This year we had a Halloween party/playdate on Saturday for some of our closest friends. And on Halloween night we trick-or-treated our closest family – Nana and Papa, Grammie, Darryl & Gloria, Nan, and Gail & Miles. It’s just the right amount of stops to get us home and in bed on time.
This year Oliver decided he wanted to be a robot for Halloween. So I made him a traditional boxy robot costume, complete with foil-wrapped bowl hat. He helped me decorate it with stickers and I taped glow sticks to it at the last minute.
Did he wear it? No. A vehement no everywhere we went. This is the only picture I have of him in costume and that’s because I bribed him with a chocolate treat. (More on that below).
Emery went as Woody this year, which was Oliver’s costume last year. He played along well of course. (Do you know how hard it was for me to give in to the idea that I wouldn’t have time to make two costumes this year?!)
On Saturday we had a little Halloween party with a few of our close friends. All of the kids looked so cute decked out in their costumes! Notice Oliver was not wearing a costume there either (although he is pretty good at holding Aaliyah!).
Olivia is good at holding Catharine too!
The youngest party attendee. Isn’t she cute in black and orange!
We had a great time at our party and it’s always good to visit with other mommies! I think we’ll make it a yearly tradition.
Now some mommy words about Oliver’s Halloween participation (or lack thereof). I thought I did everything right – he chose what he wanted to be, he tried on the costume a few times before the party, he was excited about it, and he helped me decorate it. I explained to him that he had to have it on when he knocked on doors but that he could take it off after he was given candy.
See, I know he doesn’t adapt well to new situations and I know he doesn’t care for a lot of attention but I did everything I thought I had to to work with his personality and ensure he would still have fun.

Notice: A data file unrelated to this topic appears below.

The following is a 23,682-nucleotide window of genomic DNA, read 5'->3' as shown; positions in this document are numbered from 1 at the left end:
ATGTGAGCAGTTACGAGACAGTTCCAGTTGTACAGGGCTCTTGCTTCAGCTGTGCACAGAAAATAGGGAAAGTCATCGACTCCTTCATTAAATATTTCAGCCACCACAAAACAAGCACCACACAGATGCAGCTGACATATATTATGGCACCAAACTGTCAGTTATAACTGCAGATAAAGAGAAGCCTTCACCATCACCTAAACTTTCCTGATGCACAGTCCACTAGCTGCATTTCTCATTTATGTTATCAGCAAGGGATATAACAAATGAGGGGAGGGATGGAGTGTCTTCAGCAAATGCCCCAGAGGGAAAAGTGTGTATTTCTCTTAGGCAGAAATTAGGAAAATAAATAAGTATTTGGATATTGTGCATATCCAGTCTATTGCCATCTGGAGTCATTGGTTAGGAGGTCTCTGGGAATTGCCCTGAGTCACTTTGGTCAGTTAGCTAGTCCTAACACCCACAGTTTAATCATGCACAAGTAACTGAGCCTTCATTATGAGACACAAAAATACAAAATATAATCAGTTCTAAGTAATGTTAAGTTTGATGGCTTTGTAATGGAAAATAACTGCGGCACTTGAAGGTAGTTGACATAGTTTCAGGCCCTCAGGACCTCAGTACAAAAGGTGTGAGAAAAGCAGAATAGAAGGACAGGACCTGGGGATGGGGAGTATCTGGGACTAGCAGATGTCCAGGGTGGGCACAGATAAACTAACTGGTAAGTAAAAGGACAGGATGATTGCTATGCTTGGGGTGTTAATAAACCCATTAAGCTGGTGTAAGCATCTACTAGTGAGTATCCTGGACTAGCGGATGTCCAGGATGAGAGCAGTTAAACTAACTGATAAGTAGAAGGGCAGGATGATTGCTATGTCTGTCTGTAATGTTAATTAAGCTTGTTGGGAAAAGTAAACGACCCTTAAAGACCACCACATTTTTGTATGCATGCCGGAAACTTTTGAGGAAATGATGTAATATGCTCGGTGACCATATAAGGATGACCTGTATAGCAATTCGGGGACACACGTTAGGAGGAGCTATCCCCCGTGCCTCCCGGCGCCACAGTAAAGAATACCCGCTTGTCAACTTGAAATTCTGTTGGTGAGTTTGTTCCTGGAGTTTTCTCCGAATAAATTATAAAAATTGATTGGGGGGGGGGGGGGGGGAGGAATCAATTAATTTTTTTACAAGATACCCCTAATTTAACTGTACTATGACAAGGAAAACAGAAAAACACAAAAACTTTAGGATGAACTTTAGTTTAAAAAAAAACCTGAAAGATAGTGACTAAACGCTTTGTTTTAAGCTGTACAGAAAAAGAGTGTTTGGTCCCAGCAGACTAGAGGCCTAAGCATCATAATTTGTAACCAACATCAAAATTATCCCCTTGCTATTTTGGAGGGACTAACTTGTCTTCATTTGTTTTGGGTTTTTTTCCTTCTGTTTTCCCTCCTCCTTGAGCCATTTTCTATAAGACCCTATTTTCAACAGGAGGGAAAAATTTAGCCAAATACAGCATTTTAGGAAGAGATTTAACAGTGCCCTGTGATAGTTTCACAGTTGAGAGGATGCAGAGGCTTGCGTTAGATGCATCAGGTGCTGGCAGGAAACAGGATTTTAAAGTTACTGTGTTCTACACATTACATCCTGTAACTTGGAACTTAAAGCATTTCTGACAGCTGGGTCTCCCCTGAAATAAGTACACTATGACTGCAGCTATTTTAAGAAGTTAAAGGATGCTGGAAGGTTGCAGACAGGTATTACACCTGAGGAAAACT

So when he threw a fit at Nana and Papa’s house, the first house and where I thought for sure he would be excited to show off his costume, I felt beaten down and defeated. I felt like all that time spent on a costume that wasn’t worn was wasted, when I could have made something new for Emery. I was angry that he was ruining the fun in the first five minutes of the night.
We all calmed down and had supper. Should I have put him in the car, taken him home, and continued trick or treating with Emery? Probably, yes. It seemed really mean at the time so we continued on but he certainly didn’t learn anything by being allowed to act that way and continue trick or treating without his costume. Hindsight.
While we were driving between houses, I asked Oliver why he didn’t want to wear his costume. I knew what the answer would be. He said, “I don’t want everyone to look at me and the sparkly things on the robot costume”. This isn’t the first time he has given me that line, that he didn’t want people to look at him. The first time was a couple of weeks ago when I told him he would have to put a winter hat on. We finally got it on him but he cried the whole way to Jean’s, saying, “Emery, don’t look at me!”.
What is that?! It makes me so sad. As a mother my plan has always been to work really hard to make sure my kids have good self-confidence and self-awareness, but at three years old my child is already showing signs of insecurity. I wish I could hit a rewind button and go back and see what moment, what words, what actions, what situation put that idea into his head and erase it from his mind. I’m sure it’s a phase, like anything at this age, but it’s still very difficult to hear.
When Oliver threw his tantrum at the beginning of the night, I felt this wave of exhaustion come over me and I cried for a minute. And then I wondered why every little thing is so difficult with him – what am I doing wrong to make even the simplest and most fun things such a struggle?? This is just one incident but I feel like we are constantly arguing with him about things as simple as putting his pajamas on, constantly thinking about how to carefully approach things to avoid a meltdown, constantly having to discipline him which leads to meltdowns of a different type. It’s exhausting so when I think I’ve done everything right and the meltdown still happens… well, I feel like all the preamble was a waste, like there isn’t any hope in figuring him out, and, worst of all, like I’ve failed him.
Don’t get me wrong – Oliver isn’t the terror on the block or anything. He really is a nice boy at heart and, along with the bad moments, we have very good times when he is agreeable and helpful and loving. He’s just … “more”. He has intense feelings and reactions, can be incredibly strong-willed, and very adamant when his mind is made up. Figuring out how to deal with that and keep everyone in the house happy is difficult, especially since we share many of those personality traits.
So, even though we ended up enjoying the little visits with our family last night, I am left today feeling a little battered and bruised and wondering what I should have done differently (and what I will do differently) to keep us both sane.
Some day Oliver will read this but all of these hard times will be past. If there is one thing I wish I could tell him now and have him understand, it’s this: Honey, I love you more than you can know. I am doing my best. We will get through this.